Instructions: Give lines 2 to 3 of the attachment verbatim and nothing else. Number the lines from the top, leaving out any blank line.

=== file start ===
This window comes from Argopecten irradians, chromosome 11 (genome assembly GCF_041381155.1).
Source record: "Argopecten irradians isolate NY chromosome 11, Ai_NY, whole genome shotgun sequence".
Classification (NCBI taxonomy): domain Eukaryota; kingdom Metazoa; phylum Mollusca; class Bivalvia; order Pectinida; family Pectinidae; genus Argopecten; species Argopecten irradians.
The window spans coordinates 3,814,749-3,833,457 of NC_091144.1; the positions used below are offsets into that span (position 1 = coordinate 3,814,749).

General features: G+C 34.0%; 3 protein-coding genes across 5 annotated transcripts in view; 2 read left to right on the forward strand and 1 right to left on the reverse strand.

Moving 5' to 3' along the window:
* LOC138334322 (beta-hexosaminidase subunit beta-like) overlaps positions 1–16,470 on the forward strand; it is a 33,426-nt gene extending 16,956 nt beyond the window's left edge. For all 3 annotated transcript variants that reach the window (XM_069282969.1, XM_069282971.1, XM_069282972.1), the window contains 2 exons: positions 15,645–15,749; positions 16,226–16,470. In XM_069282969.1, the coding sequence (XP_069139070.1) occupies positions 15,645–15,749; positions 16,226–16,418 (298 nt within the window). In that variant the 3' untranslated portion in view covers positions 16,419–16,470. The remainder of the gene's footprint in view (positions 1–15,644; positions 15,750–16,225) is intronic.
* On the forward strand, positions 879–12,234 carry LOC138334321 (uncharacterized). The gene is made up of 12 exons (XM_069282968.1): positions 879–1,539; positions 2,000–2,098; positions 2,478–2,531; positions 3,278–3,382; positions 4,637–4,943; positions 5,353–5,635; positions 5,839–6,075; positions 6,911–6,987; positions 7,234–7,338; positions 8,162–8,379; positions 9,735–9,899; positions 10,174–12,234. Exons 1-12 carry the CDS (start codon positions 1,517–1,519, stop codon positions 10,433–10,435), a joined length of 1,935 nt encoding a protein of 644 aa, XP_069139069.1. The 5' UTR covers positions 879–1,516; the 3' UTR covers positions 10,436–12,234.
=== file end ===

Source record: "Argopecten irradians isolate NY chromosome 11, Ai_NY, whole genome shotgun sequence".
Classification (NCBI taxonomy): domain Eukaryota; kingdom Metazoa; phylum Mollusca; class Bivalvia; order Pectinida; family Pectinidae; genus Argopecten; species Argopecten irradians.